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Subject: Re: Why no implicit declaration of necessary overrides in final classes?
From: Andrey Semashev (andrey.semashev_at_[hidden])
Date: 2020-08-15 05:00:40


On 2020-08-15 12:01, Eyal Rozenberg via Std-Discussion wrote:
> Consider the following code:
> ```
> class A {
>     virtual int foo() = 0;
> };
>
> class B final : A {
>     int foo() override; // (*)
> };
>
> int B::foo() { return 123; }
> ```
> ... which fails to compile if we remove the declaration (*).
>
> Since `B` is a final class, it must necessarily have all methods defined
> immediately or by inheritance. Specifically, we must define all `B`
> methods which are not defined for its (single) base class `A`.
>
> Why, then, must `B` declare `foo()` explicitly? Why is the implicit need
> for the definition not sufficient to allow this code to compile? I mean,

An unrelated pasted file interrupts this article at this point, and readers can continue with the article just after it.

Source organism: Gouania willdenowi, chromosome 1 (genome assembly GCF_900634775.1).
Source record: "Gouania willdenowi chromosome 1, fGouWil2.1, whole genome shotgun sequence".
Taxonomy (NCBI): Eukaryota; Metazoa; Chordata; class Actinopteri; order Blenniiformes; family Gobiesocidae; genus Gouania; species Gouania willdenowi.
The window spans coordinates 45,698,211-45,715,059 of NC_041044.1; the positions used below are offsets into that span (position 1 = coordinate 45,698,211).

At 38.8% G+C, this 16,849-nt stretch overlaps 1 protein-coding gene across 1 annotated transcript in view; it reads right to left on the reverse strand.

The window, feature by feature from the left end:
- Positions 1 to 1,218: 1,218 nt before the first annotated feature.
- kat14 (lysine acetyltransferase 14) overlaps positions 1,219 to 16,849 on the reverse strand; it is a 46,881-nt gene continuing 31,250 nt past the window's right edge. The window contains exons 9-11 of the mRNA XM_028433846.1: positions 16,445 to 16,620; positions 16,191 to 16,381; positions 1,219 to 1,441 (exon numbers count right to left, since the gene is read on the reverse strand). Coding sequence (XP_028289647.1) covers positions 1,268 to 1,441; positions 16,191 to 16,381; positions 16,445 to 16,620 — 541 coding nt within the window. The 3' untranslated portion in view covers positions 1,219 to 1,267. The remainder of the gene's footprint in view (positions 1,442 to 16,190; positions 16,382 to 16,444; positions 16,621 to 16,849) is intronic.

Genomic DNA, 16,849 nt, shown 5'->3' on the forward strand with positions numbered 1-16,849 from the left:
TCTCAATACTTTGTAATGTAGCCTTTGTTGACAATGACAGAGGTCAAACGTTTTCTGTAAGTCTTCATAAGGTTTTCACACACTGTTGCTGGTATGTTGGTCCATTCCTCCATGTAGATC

> I assume the standard requires an explicit declaration here, but what is
> the rationale for this requirement?
>
> An obvious counter-rationale is DRY: If class A has N virtual methods
> and M final subclasses, we'll have to write M*N redundant declarations.
> And these redundant declarations also visually "mask", to some extent,
> the declarations of those methods which are specific to B.

A counter-example:

   class A {
        virtual int foo() = 0;
   };

   class B : A {
        int foo() override;
   };

   class C final : B {
   };

   C* p = new C();
   p->foo();

If the declaration of C::foo was implicit, the compiler would have
mistakenly generated a call to C::foo even if it doesn't exist.


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